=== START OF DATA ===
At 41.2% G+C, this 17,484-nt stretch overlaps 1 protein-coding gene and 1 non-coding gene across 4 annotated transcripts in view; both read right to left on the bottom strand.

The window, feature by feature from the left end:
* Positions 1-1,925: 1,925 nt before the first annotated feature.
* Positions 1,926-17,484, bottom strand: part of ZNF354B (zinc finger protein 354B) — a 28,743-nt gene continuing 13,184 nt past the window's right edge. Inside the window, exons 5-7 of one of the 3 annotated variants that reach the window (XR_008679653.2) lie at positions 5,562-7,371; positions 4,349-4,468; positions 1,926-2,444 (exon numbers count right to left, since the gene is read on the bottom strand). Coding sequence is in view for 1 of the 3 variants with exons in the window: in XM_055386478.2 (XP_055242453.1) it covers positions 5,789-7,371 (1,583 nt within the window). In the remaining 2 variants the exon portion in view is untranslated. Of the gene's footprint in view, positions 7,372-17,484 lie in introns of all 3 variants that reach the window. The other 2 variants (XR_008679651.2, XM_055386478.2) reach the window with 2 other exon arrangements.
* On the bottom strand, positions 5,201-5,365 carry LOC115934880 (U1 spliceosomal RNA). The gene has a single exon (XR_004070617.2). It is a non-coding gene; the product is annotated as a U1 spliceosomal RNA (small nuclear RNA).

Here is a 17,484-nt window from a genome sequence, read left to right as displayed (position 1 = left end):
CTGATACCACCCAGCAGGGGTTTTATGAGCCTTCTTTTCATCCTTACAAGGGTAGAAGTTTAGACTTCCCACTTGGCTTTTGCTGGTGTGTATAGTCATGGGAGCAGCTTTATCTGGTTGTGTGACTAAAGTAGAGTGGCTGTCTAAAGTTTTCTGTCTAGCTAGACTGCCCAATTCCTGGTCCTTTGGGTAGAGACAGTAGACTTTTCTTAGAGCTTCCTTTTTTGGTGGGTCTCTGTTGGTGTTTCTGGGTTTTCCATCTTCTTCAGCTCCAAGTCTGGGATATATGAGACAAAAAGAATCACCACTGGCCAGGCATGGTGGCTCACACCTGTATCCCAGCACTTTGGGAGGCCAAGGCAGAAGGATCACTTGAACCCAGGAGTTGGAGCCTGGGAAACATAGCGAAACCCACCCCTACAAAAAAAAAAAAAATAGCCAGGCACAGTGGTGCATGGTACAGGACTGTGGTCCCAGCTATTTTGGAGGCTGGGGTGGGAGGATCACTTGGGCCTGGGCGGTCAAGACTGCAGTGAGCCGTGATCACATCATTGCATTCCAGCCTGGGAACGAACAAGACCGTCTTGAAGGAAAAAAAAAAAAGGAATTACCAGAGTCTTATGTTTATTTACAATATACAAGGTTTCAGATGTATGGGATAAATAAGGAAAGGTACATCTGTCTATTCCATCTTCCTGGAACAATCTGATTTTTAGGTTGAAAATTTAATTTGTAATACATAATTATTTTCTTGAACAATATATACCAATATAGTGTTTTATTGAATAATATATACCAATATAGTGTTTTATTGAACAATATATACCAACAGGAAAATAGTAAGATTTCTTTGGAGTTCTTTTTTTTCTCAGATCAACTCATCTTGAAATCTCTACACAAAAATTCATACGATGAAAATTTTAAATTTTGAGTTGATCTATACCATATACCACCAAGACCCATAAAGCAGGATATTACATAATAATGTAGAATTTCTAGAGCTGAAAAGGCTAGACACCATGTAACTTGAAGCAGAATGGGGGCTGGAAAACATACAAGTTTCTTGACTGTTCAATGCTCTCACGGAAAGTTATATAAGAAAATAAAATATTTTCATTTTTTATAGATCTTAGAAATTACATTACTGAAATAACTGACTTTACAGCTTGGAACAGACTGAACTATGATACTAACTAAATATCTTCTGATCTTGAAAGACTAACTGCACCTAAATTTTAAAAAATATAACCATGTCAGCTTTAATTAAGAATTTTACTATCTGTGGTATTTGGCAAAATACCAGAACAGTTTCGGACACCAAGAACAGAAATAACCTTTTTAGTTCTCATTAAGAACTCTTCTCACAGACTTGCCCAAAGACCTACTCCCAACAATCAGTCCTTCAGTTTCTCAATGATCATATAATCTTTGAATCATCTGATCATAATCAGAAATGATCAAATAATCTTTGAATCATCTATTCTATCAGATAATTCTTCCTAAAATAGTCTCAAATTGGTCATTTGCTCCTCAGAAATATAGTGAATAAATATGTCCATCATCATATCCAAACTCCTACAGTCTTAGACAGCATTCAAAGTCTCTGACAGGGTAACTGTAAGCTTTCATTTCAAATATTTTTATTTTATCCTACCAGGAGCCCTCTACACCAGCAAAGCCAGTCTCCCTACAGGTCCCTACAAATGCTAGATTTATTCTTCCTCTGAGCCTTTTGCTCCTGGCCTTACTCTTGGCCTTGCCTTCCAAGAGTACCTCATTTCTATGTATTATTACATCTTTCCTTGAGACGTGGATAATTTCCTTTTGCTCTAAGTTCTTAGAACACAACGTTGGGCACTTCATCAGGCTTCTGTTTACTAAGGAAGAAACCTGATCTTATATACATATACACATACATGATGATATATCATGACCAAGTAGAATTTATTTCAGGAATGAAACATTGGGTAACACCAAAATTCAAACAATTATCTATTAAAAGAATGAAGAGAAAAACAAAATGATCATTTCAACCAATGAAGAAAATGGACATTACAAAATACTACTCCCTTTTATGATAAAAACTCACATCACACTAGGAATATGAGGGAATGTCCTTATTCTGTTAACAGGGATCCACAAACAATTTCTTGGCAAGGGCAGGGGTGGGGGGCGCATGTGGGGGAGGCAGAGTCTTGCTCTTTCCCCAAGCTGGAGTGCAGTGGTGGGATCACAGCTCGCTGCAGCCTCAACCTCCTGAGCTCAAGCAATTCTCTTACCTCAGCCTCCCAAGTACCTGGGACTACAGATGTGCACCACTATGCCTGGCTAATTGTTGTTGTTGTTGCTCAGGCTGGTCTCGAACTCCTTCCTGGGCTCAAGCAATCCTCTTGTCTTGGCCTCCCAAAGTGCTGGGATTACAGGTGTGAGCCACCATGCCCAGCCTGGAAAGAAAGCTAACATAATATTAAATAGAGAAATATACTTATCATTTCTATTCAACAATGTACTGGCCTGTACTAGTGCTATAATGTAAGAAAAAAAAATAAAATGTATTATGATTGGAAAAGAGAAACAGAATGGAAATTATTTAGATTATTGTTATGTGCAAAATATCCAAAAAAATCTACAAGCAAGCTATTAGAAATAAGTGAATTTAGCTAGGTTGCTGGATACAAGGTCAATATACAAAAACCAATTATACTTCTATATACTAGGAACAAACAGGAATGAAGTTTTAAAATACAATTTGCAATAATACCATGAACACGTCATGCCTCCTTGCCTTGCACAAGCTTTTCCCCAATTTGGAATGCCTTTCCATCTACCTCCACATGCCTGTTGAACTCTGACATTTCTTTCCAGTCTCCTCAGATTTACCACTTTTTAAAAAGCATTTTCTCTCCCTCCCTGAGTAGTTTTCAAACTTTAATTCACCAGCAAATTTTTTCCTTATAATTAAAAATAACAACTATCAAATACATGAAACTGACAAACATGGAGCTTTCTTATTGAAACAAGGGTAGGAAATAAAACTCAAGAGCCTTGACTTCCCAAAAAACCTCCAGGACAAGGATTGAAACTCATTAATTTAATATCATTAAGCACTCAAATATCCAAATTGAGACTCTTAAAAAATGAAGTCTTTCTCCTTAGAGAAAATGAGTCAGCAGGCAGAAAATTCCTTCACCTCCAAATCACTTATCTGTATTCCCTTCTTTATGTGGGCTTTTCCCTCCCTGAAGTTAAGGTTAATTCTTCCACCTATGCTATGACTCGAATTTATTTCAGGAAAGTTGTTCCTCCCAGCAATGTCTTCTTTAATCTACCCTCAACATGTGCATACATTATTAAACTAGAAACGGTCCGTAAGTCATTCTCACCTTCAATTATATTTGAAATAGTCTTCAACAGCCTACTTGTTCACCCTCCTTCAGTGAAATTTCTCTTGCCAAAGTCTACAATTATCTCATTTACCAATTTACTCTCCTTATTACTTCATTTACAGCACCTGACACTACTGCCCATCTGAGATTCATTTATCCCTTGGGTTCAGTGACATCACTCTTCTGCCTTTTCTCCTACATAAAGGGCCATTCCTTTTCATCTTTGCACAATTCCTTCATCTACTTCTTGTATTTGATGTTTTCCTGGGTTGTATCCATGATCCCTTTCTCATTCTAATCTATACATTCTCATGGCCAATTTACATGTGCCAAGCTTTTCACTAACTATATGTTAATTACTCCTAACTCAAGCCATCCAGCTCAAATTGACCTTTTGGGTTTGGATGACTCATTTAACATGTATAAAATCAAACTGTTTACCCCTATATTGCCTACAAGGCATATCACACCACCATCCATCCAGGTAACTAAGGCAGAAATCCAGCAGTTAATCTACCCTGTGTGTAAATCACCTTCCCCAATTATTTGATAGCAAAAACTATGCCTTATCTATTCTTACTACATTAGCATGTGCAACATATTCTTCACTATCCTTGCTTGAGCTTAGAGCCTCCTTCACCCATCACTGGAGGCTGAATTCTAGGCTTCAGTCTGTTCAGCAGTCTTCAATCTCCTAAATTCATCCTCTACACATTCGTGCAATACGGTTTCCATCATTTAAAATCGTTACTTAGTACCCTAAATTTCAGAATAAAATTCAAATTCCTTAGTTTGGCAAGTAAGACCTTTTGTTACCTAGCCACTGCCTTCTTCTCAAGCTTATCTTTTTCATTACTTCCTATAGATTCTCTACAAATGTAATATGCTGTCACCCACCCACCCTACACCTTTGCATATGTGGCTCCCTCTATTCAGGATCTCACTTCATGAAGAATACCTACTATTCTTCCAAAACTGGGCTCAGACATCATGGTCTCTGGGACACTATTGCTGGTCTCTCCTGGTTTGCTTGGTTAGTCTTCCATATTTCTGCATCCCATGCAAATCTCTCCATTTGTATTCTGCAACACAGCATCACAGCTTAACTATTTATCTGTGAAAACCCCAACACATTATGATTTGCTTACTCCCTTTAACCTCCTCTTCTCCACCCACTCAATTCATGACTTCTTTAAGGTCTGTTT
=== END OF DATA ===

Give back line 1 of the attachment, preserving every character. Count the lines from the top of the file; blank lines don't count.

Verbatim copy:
At 41.2% G+C, this 17,484-nt stretch overlaps 1 protein-coding gene and 1 non-coding gene across 4 annotated transcripts in view; both read right to left on the bottom strand.